Darrow in any case was persuaded to defend the McNamaras, and to present the theory that the Iron Workers had been framed. The now-familiar machinery of a national defense fund began to turn: rallies and marches, relentless repetitions of "frame-up" in the sympathetic press, buttons and stickers, boycotts and protests. Gompers and Debs campaigned systematically for the defense, constantly repeating the charge of "frame-up" and Debs seemed to threaten violence, a wave of "white rage" that would sweep the continent if the McNamaras were to be convicted. Public opinion swung heavily toward the defendants. In Indiana, at union headquarters, complaisant state prosecutors began returning to union officials the evidence the Burns agents had found. The prosecution of the union leadership would have collapsed, leaving Jim McNamara as a solitary martyr to the labor cause, if President William Howard Taft had not intervened. Taft, whose presidency was in the balance, knew that he was injuring it further by taking sides in a labor dispute.
But Los Angeles district attorney John Fredericks, prosecutor of Jim McNamara, set up a sting and caught the defense team investigators trying to bribe a prospective juror. Abruptly the defense in Jim McNamara's case, and labor's campaign for the Iron Workers, collapsed. Darrow, working very quickly, before the AFL leadership could be consulted, forced both the McNamara brothers to enter guilty pleas, and so doomed the strategy that had bound together the labor movement and the Socialist Party. Darrow's motives were complex, but Cowan gives persuasive evidence that the hasty guilty pleas were engineered at least in part by Darrow to cut off the continuing investigation of which he was now a target.
Was Darrow guilty of the bribery attempt that backfired so disastrously? Perhaps. Cowan has found a great deal of new material, including the papers of Mary Field, Darrow's mistress, but he has not found any new evidence that Darrow directed the bribe attempt. Cowan relies, as the prosecutors did, on evidence of a whole pattern of offenses by the defense team--suborning perjury, bribing jurors, intimidating, even attempting to kidnap, witnesses.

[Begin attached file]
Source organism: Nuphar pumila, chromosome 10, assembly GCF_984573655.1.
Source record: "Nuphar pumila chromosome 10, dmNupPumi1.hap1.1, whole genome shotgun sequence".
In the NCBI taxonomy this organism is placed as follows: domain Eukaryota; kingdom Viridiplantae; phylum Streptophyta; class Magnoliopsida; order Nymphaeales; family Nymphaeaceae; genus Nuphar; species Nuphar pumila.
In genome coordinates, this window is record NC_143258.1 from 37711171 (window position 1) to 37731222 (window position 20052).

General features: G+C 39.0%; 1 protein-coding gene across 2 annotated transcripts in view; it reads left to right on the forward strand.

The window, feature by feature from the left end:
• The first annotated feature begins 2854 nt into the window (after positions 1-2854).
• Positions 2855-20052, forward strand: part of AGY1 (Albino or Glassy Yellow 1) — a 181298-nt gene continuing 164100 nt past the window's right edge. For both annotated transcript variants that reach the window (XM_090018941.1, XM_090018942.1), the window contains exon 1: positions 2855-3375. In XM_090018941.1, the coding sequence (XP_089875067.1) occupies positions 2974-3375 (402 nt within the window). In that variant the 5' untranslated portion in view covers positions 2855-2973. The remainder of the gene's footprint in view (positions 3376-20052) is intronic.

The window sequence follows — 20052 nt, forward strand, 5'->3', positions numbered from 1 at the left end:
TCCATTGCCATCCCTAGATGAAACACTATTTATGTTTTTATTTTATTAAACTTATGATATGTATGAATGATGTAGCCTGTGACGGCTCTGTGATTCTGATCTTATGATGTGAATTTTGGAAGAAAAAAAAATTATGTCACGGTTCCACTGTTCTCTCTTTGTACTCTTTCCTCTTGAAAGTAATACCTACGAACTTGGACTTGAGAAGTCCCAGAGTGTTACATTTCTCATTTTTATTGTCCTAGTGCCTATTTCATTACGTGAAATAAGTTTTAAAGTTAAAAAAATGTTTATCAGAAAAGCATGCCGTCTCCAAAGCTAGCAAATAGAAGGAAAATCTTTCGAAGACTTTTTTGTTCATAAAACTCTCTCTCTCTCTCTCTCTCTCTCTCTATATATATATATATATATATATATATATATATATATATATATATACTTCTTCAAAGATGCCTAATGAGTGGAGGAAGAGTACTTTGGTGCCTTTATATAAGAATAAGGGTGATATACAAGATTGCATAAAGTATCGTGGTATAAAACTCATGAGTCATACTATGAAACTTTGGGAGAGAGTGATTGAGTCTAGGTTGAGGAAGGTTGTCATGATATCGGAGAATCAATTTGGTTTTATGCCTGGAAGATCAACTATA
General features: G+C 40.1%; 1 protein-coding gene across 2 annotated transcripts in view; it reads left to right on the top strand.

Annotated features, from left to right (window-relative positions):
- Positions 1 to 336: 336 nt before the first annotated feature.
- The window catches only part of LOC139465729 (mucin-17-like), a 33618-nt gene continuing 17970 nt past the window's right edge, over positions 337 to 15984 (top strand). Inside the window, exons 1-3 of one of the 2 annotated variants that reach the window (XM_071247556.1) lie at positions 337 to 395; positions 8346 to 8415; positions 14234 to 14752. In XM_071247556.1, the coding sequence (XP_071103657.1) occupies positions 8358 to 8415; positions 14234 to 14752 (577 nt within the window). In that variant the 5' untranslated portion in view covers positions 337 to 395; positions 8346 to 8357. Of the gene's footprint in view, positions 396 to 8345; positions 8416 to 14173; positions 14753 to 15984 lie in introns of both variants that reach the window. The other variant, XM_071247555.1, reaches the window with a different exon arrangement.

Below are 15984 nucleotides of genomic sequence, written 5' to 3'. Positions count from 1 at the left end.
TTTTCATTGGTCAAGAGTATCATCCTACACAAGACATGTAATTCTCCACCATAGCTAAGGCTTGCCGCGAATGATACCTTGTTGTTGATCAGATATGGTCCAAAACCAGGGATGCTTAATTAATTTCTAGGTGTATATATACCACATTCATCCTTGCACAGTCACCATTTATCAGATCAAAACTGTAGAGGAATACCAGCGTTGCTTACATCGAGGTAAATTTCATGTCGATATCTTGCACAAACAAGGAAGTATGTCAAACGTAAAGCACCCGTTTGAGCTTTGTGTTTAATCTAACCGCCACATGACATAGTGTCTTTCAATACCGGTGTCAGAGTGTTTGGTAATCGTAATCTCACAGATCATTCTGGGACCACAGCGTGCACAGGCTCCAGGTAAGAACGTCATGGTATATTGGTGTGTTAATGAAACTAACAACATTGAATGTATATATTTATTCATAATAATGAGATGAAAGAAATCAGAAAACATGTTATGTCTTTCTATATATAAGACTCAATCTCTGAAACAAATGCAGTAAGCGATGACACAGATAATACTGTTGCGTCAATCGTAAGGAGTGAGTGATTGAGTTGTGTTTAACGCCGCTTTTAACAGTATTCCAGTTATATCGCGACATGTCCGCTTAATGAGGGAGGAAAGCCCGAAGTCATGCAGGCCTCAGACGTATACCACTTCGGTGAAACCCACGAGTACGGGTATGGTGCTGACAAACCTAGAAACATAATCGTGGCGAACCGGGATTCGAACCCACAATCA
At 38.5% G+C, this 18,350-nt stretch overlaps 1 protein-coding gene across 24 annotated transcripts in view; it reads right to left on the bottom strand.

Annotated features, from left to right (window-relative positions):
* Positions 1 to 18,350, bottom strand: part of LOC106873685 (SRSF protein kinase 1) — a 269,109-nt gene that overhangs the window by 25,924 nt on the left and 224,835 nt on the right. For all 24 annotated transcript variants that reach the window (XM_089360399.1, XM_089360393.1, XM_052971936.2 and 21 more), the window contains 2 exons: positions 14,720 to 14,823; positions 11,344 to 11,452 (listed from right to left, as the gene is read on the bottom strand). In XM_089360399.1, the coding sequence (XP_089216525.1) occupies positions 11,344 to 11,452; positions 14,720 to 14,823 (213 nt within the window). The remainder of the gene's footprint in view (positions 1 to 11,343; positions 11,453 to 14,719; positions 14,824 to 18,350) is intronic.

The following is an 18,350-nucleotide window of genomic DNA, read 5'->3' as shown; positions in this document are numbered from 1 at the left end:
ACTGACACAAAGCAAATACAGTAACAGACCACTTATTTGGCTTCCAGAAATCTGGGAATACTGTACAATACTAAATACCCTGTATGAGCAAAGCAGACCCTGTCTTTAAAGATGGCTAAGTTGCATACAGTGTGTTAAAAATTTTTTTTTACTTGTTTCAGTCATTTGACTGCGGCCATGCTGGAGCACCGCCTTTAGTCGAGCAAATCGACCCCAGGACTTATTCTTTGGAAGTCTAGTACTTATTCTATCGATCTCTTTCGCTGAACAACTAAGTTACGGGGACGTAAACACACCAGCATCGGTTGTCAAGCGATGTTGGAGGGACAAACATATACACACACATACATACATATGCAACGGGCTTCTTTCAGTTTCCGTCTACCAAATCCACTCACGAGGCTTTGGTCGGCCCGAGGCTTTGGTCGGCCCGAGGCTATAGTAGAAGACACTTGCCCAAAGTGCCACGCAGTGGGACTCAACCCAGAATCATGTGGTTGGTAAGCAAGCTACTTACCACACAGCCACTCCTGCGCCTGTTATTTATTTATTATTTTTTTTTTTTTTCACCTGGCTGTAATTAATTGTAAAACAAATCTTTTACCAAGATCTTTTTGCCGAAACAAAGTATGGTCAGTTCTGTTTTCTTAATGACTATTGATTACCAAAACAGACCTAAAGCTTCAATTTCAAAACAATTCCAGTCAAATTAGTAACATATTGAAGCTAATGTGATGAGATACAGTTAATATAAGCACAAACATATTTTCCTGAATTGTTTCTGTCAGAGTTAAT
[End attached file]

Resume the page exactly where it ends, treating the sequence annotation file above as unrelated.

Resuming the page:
The evidence of abuses on both sides is strong. It was a hard fought and dirty contest. But the McNamara defense was to some extent managed by the AFL, who were paying the bills, and the investigators apparently were getting cash and perhaps instructions directly from headquarters. Cowan is a little too eager to sacrifice Darrow to the labor cause. The ultimate target of the bribery investigation seems to have been Samuel Gompers, and at one point Darrow agreed to plead guilty and give testimony against Gompers, to avoid a jail term. Cowan passes by this curious fact in silence.
Darrow's plea offer was not accepted, apparently because he was not willing or able to give enough evidence against Gompers to satisfy the prosecution. The trial of Clarence Darrow on the bribery charge, which followed, was one of the great dramas in our legal literature. Darrow shared in his own defense. Cowan has rendered the trial beautifully, and Darrow's defense and masterly summation is shown to be one of the great artistic triumphs of the law. He defended himself, he defended organized labor, he defended the bribery attempt and even the bombing itself. He was the martyr-savior of labor.
Yet Darrow after all had avoided martyrdom: He was acquitted of the bribery charge. But the leaders of organized labor never forgave him for saving himself. The brief alliance between Gompers and Debs disintegrated; Goldman and the more militant Wobblies and Communists damned them both. The moment of unity passed, and we will never know what might have come of it, if Darrow had been more like Jim McNamara, and less like John.